Extending your Mac’s battery life: Sleep, Hibernation and Deep Sleep modes

One of the biggest concerns for many Mac users, is battery life.

Making sure each charge lasts for as long as possible, is always the ultimate goal, especially if you’re on the go or regularly use your Mac in locations where access to power is limited, for example in your local coffee shop or on the train. Since your Mac’s battery degrades with each complete charge cycle, getting the most out of a single charge can also help ensure your battery remains in tip-top condition, for as long as possible.

To help preserve your Mac’s battery life, macOS comes with a number of built-in battery saving features, including a range of sleep settings.

By the end of this article, you’ll understand the subtle differences between macOS’ sleep, hibernation and deep sleep modes, and will know how to switch between them.

Sleep, Hibernation and Deep Sleep: What’s the difference?

Modern Macs have three different sleep modes, and each of them functions slightly differently:

  • Sleep. In this mode, macOS cuts the power to all of its components except for the RAM. Since macOS doesn’t need to load anything from its hard drive, you’ll be able to resume using your Mac pretty much as soon as it wakes up.
  • Hibernation. The contents of your Mac’s RAM are copied to your hard drive before macOS cuts power to all of its components including the RAM, as if the computer was completely turned off. When your Mac wakes, it’ll need to read the data from disk and write that data back to RAM, so you’ll need to wait longer for your Mac to become usable again.
  • Safe sleep, also known as deep sleep mode. This is where the contents of memory are copied to your startup drive before your Mac dozes off, but the RAM remains powered up. Safe sleep offers the fastest wake time, as the RAM still contains all of the necessary information, while also ensuring you won’t lose the current session if the battery runs out while your Mac is still sound asleep. All Macs from 2005 and later support safe sleep mode.

Which sleep mode is your Mac using?

You can check whether your Mac is currently using sleep, hibernation or safe sleep mode, using a Terminal command:

  • Open a new “Finder” window.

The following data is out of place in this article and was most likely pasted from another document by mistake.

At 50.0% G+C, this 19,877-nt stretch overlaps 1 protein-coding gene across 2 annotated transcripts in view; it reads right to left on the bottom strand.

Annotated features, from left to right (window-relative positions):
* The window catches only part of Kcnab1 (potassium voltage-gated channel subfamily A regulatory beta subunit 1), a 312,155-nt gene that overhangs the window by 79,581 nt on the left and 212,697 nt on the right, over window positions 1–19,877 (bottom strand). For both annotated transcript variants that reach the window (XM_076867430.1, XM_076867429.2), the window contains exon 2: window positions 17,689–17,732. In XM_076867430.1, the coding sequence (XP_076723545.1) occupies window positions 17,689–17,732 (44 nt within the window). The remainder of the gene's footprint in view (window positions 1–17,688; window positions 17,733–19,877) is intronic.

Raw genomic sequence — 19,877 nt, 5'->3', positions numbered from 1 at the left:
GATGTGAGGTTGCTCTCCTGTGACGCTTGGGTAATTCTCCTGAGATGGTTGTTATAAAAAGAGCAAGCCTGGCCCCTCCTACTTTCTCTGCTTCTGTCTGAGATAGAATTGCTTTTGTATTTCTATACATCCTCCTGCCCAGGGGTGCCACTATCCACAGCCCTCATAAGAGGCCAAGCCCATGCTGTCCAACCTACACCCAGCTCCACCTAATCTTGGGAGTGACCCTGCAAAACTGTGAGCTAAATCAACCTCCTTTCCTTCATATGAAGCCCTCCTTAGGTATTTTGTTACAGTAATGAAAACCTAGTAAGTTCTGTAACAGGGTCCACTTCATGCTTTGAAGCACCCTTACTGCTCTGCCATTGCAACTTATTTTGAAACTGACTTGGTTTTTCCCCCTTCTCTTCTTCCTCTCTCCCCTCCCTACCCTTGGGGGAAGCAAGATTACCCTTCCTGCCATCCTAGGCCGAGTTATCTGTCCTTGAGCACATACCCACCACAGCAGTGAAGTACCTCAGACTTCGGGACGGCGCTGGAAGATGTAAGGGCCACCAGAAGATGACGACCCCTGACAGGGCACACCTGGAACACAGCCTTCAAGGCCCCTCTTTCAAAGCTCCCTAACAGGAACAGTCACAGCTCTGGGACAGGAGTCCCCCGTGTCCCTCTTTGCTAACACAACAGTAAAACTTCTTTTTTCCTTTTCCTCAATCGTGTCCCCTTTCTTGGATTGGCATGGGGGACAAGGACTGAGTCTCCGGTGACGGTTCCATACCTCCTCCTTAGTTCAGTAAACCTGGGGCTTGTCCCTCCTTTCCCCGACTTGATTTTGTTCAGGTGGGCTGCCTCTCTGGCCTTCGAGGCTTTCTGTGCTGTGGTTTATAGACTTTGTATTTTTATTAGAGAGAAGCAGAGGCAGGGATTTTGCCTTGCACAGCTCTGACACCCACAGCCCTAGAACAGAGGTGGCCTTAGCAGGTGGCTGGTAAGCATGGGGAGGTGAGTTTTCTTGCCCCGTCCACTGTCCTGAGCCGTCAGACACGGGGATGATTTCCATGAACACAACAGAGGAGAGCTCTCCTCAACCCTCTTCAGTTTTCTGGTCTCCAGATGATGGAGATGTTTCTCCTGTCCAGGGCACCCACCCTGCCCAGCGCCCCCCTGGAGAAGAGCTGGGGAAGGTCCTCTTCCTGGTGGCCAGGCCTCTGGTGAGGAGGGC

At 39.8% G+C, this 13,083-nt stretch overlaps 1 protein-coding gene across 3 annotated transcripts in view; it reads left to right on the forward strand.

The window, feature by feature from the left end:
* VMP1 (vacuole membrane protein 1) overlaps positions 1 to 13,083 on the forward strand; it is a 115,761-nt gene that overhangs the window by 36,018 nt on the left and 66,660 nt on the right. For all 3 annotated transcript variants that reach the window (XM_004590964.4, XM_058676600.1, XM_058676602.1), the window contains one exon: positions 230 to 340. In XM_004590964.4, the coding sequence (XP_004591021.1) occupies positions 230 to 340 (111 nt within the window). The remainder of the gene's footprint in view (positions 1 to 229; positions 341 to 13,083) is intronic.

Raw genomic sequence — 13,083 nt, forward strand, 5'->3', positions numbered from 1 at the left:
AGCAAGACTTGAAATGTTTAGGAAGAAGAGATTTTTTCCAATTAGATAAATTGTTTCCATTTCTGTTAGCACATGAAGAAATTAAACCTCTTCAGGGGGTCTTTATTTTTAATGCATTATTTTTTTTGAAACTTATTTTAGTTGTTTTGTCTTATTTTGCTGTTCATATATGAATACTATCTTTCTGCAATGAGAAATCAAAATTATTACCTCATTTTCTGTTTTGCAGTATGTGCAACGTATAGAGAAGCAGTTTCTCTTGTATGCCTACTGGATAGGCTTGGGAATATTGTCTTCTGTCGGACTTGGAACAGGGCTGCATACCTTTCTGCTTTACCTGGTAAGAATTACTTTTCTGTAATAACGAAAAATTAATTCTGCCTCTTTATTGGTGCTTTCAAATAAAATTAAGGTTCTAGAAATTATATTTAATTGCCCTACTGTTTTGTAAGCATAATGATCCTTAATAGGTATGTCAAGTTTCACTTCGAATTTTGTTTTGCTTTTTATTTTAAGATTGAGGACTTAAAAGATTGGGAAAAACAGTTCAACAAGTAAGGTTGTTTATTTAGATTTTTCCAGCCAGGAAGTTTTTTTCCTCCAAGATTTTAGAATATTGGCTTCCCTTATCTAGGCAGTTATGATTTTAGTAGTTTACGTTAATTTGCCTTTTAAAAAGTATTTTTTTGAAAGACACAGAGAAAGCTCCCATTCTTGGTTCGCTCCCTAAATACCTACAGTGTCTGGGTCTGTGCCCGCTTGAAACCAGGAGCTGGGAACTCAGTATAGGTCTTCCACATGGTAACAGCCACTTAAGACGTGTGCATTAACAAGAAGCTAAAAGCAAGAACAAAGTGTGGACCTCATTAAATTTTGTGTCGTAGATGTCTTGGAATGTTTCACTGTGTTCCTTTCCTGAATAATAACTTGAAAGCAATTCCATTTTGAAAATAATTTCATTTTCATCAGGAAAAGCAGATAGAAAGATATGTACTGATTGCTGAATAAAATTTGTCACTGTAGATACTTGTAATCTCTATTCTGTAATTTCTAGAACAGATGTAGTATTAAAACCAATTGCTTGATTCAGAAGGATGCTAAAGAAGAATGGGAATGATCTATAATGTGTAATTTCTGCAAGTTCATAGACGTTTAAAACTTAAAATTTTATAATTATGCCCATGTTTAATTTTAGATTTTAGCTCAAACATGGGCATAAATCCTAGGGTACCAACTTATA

• Navigate to “Applications > Utilities” and launch the Terminal app.
  • Copy/paste the following command into the Terminal window:

pmset -g | grep hibernatemode

  • Press the “Enter” key on your keyboard.

The Terminal should display one of the following responses:

  • hibernatemode 0. Sleep mode is enabled. On modern Macs, this is usually the default.
  • hibernatemode 1 or hibernatemode 25. Hibernate mode is enabled.
  • hibernatemode 3. Safe sleep is enabled.

Switch up your sleep mode

You can change the sleep mode your Mac is using, although this typically isn’t advised for pre-2005 MacBooks as some of these devices don’t support all three sleep modes. If you try to force your Mac to use an unsupported sleep mode, then your laptop may lose data every time it enters this unsupported mode.

To switch up your sleep mode:

  • Copy/paste the following command into the Terminal but don’t press the “Enter” key on your keyboard:

sudo pmset -a

  • Next, specify your desired sleep mode, using the code from the previous section. For example if you wanted to use hibernation mode, then your command would look like this:

sudo pmset -a hibernatemode 1

  • Now you can press the “Enter” key on your keyboard.
  • When prompted, enter your admin password, and then press the “Enter” key again. Your Mac will now be using this new mode!

Before you go

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About the author

Jessica Thornsby

Jessica Thornsby is a technical writer based in Sheffield. She writes about Android, Java, Kotlin and all things Apple. She is the co-author of O'Reilly's "iWork: The Missing Manual," and the author of "Android UI Design," from Packt Publishing.

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